Sunday, February 13, 2011


Release date: February 11, 2011
Director: Nikhil Advani
Cast: Akshay Kumar, Rishi Kapoor, Anushka Sharma, Hard Kaur, Dimple Kapadia, with guest appearances by a bunch of real-life cricketers including Nasser Hussain, Andrew Symonds, Sanjay Manjrekar and Nikhil Chopra
I’ve never felt that I was two people watching one movie, the way I did with Patiala House. The first me found the film entertaining at a certain level, thought Akshay Kumar was charming, was reminded once again that Anushka Sharma is luminously lovely and lively, and realised that this is the best Akshay movie I’ve seen in ages. But then there was that other me who found the basic premise of Patiala House soooo unconvincing that try as I did, I couldn’t lose myself in the film.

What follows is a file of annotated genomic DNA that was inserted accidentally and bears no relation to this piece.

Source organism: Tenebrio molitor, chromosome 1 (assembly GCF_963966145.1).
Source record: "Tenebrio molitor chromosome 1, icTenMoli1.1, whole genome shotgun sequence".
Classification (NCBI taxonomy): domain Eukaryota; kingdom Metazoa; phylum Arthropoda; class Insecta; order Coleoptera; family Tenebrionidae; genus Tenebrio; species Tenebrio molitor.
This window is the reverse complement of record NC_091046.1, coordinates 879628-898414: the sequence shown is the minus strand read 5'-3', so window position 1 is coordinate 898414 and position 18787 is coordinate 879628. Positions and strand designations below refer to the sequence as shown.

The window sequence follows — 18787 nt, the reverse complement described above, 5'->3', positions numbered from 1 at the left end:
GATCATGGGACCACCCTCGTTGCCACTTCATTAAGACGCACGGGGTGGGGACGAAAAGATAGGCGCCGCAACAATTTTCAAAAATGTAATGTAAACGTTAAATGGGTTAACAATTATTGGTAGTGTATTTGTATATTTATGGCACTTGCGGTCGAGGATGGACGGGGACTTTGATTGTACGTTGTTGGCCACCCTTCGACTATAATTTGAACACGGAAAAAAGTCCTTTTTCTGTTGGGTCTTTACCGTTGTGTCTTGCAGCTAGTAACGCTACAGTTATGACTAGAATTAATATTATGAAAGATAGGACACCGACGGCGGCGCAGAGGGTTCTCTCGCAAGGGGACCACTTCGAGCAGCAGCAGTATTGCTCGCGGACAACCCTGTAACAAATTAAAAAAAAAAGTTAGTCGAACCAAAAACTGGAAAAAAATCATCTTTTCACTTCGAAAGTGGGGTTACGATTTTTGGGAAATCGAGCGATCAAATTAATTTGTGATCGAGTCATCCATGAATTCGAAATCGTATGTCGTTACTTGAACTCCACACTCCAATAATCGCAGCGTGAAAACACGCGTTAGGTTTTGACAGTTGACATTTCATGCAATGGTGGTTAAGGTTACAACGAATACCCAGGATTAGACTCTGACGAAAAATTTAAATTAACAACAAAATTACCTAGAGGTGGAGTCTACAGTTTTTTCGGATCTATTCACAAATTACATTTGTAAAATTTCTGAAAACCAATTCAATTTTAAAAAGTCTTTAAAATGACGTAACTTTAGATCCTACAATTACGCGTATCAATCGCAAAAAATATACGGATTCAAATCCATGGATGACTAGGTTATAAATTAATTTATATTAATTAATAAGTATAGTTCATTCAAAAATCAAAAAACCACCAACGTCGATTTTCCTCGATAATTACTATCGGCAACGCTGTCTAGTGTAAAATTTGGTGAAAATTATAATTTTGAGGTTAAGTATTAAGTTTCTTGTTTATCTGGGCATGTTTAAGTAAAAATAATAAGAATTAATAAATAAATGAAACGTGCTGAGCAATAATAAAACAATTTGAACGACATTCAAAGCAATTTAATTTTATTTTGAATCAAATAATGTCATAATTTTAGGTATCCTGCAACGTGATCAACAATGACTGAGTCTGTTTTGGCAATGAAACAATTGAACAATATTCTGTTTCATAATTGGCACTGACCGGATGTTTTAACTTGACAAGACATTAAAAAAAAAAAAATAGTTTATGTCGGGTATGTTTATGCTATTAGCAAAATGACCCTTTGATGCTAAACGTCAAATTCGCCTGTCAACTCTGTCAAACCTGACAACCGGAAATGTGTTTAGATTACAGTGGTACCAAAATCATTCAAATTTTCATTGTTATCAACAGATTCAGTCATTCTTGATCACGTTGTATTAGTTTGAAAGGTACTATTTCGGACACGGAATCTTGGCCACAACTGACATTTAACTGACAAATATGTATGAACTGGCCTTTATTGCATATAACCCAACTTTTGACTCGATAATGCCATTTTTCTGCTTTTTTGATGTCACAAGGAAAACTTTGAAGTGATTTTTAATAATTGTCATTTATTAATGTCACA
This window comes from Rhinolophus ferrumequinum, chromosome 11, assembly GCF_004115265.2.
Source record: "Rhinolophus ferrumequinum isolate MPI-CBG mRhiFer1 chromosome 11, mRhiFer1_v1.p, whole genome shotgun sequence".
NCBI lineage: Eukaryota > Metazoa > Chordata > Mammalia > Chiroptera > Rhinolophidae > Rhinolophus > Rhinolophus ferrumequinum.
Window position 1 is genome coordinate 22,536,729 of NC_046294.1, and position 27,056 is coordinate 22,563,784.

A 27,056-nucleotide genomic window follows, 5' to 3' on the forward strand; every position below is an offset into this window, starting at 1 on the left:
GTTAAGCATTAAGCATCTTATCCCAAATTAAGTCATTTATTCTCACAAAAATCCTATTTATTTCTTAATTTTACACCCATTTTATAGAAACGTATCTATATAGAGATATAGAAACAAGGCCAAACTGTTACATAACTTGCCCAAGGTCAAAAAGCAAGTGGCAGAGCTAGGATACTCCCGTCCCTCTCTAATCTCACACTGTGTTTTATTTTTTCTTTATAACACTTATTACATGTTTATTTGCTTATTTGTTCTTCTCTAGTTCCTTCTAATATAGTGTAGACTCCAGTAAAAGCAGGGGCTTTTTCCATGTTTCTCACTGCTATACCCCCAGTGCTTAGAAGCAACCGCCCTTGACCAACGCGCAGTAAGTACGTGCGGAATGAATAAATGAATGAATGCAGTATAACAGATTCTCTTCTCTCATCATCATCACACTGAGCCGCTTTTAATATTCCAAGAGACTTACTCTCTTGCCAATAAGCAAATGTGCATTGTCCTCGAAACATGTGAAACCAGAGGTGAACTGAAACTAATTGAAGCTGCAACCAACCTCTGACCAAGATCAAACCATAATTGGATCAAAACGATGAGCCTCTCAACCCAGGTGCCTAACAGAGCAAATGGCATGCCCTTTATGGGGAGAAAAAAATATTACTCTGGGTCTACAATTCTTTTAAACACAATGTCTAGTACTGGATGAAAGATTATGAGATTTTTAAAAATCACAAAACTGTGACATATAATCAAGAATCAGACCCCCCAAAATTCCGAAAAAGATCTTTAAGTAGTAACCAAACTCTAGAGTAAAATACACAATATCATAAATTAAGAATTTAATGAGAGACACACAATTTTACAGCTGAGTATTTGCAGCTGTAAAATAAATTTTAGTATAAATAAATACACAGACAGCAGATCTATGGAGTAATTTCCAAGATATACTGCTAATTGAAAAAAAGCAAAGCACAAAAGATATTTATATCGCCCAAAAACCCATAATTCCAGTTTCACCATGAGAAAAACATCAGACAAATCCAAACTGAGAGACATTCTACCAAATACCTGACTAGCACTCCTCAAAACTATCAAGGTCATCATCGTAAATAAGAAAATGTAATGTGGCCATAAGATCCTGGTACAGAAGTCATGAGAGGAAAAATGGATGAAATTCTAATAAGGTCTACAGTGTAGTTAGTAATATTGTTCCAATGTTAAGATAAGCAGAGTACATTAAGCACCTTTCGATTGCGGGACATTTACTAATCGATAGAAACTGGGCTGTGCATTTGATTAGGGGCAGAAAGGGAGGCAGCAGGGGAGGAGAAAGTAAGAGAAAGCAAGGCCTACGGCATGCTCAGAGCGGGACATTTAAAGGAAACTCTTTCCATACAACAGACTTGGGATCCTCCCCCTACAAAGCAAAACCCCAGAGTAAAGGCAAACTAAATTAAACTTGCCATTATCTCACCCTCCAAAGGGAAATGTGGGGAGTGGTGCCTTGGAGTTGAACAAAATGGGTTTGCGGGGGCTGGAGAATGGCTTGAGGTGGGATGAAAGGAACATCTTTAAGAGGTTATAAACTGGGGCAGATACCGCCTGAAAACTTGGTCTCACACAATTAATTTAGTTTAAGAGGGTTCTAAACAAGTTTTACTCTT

Patiala House is the story of Pargat Singh Kahlon a.k.a. Gattu (Akshay) whose potentially brilliant cricketing career is thwarted by his despotic father Gurtej Singh Kahlon a.k.a. Bauji. You see, Bauji is a London-based Sikh who has been at the receiving end of gora racism. So he’s aghast at the thought of his son playing in the English cricket team. What’s the boy to do considering that he’s a British citizen? Ah well, like many such kids we know who are far more traditionally Indian than Indian kids back home, Gattu gives in to Bauji, gives up his dreams and starts running a convenience store. That’s also the end of the road for all the other youngsters in the family who must turn their backs on their youthful ambitions as Gattu’s example is rubbed in their faces. Seventeen years later, Simran enters Gattu’s life. He falls in love, gets a second shot at his dream, and that’s how Patiala House goes.